Coal: During May the Atlantic coal market appeared to stabilise but a bearish tone prevailed during the month. At $90.25/mt (metric tonne) at the end of May, the benchmark European contract price is unlikely to fall much further as it may trigger cuts to more expensive supply which could not sustain production at prices below $90/mt.

Along with further evidence of economic weakness in the euro zone, prices also suffered with the advent of warmer summer weather, shrinking power demand and increased European hydro power capacity. In Asia, China created uncertainty around the seaborne market in May by proposing to ban low quality imported thermal coal, and coal with a sulphur and ash content of more than 1% and 25% respectively. Anything that China does or does not buy has a significant bearing on coal prices so the proposed ban has a potential to place a premium of high-quality coal globally.

Electricity: In May Irish wholesale electricity prices fell 11% as the main components that make up the price of electricity (UK wholesale gas prices, coal, carbon and 'spark') all lost value for the second month running.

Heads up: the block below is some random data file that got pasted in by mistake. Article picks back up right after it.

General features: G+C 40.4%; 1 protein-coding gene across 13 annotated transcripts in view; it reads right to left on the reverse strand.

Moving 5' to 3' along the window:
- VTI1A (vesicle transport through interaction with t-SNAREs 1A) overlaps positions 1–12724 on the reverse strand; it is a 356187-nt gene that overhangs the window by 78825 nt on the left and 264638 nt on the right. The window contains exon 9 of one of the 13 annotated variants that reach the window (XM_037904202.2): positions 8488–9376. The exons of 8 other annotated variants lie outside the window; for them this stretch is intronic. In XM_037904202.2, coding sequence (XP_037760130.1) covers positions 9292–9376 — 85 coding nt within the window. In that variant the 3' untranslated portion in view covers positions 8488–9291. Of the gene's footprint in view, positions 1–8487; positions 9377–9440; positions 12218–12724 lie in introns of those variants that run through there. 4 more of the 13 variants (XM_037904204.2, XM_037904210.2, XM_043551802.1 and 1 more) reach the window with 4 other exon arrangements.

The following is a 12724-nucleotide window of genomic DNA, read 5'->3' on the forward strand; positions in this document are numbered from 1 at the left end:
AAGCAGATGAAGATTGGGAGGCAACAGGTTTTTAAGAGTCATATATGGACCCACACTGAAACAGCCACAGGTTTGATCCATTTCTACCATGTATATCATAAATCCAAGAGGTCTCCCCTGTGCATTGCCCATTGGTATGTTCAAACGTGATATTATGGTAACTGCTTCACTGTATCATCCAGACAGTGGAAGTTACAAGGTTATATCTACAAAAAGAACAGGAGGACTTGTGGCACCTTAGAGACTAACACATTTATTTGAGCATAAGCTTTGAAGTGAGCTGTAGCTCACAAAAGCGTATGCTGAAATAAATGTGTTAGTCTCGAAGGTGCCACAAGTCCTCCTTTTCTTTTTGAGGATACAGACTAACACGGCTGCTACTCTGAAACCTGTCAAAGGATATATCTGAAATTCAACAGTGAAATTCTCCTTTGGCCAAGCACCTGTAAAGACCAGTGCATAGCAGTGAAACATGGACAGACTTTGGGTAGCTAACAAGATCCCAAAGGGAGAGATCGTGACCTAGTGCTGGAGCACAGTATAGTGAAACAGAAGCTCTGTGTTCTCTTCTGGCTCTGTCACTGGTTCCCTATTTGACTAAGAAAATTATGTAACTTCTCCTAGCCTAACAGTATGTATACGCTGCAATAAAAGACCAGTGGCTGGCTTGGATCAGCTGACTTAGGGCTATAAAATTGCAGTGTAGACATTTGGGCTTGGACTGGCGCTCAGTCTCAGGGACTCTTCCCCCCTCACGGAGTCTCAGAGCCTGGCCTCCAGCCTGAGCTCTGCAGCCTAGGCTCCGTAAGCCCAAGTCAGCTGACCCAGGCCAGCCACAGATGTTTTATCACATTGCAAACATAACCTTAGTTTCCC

As thermal generation dominates the wholesale price of electricity (approximately 60% of Ireland's wholesale price was determined by either a gas or coal powered plant during the month), falls in UK gas and European coal prices in May affected wholesale electricity prices in Ireland.

The 'spark' component of the electricity price also fell in May as the 500MW East-West Interconnector connecting the Irish power grid directly to Britain was fully operational. Power produced by gas plants in Ireland were substituted by cheaper UK imports and this displacement and consistent flow of power meant that only the most efficient plants in Ireland were required to produce power and 'sparks' fell.